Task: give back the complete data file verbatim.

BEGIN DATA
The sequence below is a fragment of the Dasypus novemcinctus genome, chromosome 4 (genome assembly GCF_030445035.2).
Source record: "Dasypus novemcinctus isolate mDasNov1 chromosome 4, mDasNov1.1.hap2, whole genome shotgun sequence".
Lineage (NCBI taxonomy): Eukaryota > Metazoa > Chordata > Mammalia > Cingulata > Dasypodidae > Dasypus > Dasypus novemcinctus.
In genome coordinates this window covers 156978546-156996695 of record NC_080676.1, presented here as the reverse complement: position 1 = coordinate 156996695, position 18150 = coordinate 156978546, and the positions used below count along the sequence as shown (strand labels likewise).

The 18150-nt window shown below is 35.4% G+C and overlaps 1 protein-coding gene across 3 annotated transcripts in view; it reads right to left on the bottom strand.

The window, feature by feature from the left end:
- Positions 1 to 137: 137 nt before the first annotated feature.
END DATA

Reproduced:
The sequence below is a fragment of the Dasypus novemcinctus genome, chromosome 4 (genome assembly GCF_030445035.2).
Source record: "Dasypus novemcinctus isolate mDasNov1 chromosome 4, mDasNov1.1.hap2, whole genome shotgun sequence".
Lineage (NCBI taxonomy): Eukaryota > Metazoa > Chordata > Mammalia > Cingulata > Dasypodidae > Dasypus > Dasypus novemcinctus.
In genome coordinates this window covers 156978546-156996695 of record NC_080676.1, presented here as the reverse complement: position 1 = coordinate 156996695, position 18150 = coordinate 156978546, and the positions used below count along the sequence as shown (strand labels likewise).

The 18150-nt window shown below is 35.4% G+C and overlaps 1 protein-coding gene across 3 annotated transcripts in view; it reads right to left on the bottom strand.

The window, feature by feature from the left end:
- Positions 1 to 137: 137 nt before the first annotated feature.